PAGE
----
The Grid is a map of sorts, that tracks each characters emotional state. At the end of each chapter, players move their character on the Grid according to success or failure of the mission and personal scenes. The corners of the Grid are to be avoided, as they represents extremes such as Martydom, Nervous Breakdown, Suicidal Depression and Derangement. If you hit the same corner twice, then your character is written out of the story in the following chapter, if not sooner.

Microscope, another Lame Mage/Ben Robbins game, makes a big promise: “Want to explore an epic history of your own creation, hundreds or thousands of years long, all in an afternoon? That’s Microscope.” The introduction describes it as ‘fractal gaming’: you don’t play a character, things don’t happen in chronological order, the story emerges as you dig down from a single grand statement to more granular detail. From a quick skim it seems less ‘gamey’ than some of the other games above – no coins or bidding here – and it feels like another that puts a big premium on players’ innate ability to spin a yarn. But there’s no arguing with the scale of that promise..

Kingdom, which just happened to be next on my list, is yet another Lame Mage/Ben Robbins title. It’s a game not so much about kingdoms themselves, but about the dynamics of the people who run them, and as such can be set pretty much wherever you like. Robbins notes “Want to play a star-spanning empire? A warship in the Age of Sail? The PTA of your local elementary school? Those all work.” I’ve not had a chance to read the rules of this one, but my gut tells me that it would be a stellar match for some ‘The Wire’ storygaming. As a fun aside, Kingdom is partly conceived to let you double-down on Microscope’s fractal nature. Use Microscope to develop the broad beats of your civilization’s story, and then use Kingdom’s  roles – Power, Touchstone or Perspective character types – to figure out who were the players, and what were their purposes in each crossroads moment.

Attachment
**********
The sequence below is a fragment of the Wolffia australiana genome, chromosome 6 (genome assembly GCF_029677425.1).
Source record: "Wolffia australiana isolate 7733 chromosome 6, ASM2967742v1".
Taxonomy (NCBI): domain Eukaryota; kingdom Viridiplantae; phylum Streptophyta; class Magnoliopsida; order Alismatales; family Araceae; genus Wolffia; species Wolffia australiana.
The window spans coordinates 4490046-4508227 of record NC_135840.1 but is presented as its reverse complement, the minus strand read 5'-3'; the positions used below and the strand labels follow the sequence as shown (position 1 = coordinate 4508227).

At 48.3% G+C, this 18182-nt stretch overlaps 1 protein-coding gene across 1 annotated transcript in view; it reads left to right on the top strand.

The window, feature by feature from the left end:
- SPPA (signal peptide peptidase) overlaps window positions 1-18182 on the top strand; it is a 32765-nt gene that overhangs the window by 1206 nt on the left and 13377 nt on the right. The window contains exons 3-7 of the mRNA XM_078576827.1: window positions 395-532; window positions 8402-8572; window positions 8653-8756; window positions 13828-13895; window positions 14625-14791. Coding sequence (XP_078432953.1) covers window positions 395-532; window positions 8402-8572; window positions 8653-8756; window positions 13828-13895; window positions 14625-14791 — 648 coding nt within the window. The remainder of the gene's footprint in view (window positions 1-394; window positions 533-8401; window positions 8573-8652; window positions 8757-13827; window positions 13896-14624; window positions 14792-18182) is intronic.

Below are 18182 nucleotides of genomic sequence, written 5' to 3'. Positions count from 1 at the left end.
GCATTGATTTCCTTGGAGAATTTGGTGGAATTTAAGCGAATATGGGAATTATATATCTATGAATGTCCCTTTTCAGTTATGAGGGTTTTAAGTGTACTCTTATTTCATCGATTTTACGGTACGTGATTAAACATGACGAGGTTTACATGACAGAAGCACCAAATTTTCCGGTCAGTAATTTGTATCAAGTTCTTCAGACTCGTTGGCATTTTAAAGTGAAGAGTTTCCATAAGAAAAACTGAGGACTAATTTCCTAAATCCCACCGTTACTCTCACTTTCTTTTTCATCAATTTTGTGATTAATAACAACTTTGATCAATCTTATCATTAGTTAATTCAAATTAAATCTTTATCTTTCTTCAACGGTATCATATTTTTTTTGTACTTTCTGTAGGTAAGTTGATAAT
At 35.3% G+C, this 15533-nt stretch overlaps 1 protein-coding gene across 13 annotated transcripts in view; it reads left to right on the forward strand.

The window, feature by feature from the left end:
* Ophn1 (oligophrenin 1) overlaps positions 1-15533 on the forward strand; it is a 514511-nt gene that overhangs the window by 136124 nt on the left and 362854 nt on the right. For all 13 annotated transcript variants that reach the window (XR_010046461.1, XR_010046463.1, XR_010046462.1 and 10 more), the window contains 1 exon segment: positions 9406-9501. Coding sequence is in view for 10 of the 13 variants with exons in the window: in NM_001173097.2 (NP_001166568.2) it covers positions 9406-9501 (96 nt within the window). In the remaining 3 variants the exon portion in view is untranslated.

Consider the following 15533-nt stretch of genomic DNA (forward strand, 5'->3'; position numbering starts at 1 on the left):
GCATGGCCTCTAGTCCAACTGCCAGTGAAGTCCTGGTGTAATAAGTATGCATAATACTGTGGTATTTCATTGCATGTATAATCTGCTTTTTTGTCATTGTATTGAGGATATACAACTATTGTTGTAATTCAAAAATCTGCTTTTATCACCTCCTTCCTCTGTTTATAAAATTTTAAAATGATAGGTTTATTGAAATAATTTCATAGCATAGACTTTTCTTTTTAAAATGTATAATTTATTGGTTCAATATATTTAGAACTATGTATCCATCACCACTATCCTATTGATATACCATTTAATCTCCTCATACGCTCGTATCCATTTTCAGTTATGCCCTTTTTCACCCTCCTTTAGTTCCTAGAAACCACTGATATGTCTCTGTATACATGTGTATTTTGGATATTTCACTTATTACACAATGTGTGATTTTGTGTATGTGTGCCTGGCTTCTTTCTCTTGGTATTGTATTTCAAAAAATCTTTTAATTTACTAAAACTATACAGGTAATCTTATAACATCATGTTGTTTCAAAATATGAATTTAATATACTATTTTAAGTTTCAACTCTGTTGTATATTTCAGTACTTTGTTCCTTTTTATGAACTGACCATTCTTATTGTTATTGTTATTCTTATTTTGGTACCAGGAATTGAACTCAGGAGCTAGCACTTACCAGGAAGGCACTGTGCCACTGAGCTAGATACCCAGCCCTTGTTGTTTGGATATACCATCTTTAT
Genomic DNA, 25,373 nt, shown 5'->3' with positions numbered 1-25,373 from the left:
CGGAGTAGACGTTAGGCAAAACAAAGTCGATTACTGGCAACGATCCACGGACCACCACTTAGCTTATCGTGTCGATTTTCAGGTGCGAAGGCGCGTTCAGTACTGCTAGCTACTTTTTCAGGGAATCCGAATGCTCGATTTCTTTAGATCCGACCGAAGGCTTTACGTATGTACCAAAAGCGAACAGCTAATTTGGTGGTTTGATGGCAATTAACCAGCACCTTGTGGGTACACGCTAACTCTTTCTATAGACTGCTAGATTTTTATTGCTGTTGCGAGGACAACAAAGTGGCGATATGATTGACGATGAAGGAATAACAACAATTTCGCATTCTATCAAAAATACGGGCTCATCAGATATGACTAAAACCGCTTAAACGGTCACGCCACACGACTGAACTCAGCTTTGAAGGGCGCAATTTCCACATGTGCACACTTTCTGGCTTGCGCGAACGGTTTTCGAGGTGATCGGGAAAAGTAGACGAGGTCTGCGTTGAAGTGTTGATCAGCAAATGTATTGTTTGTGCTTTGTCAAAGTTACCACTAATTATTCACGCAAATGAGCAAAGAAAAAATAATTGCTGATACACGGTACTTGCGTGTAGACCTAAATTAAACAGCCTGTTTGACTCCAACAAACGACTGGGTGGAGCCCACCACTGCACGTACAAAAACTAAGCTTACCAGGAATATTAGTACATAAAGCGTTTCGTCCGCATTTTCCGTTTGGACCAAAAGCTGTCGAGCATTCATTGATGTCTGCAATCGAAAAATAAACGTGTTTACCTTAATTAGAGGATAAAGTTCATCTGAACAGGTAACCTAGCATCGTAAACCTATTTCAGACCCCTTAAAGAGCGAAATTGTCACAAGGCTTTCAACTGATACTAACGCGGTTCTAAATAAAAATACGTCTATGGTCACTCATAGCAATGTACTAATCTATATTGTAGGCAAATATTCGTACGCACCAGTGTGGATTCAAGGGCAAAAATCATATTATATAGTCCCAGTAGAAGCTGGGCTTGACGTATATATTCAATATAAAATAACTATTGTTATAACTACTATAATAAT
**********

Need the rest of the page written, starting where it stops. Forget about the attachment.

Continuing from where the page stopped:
Gloom, aka That Game With The See-Through Cards, is another game I’m ashamed never to have played. Gloom is also a tragedy game, but on this occasion played for laughs. It gives each player a family, and then tasks them with destroying each family member’s self-worth, before killing as many of them as possible. Like I said, laughs. From the outside, its aesthetic gives me a slight scent of Lemony Snicket, and in my defense, it’s perhaps the fear of Jim Carrey flashbacks that has kept me away. My instinct would be Gloom is one of the least creatively intimidating games here – the cards supply your story components, and you simply choose where to inflict them (although there’s scope of embellishment if wanted), and it’s hard to imagine a more cathartic story structure .

Star Trek: The Adventure Game is co-designed by no less than Greg Costikyan, just in case you were inclined to be put-off by the brand. Very excitingly, it’s designed for one or two players: solitaire story-telling games are an especially pleasing prospect to me. It’s grounded in TOS Star Trek, which (in the  event it’s not as frequent a Netflix guilty pleasure for you as it is for me) you may have forgotten was empirically great TV – wildly charismatic ensemble cast, big ideas, a real sparkle in its eye.  There’s a video review of the game here, but from reading this overview I’ve formed the impression that it might combine some of my favourite things about the the factional subtleties in Reiner Knizia’s wonderful two-player Lord Or The Rings: The Confrontation with the lightweight but enormously satisfying emergent stories of FTL.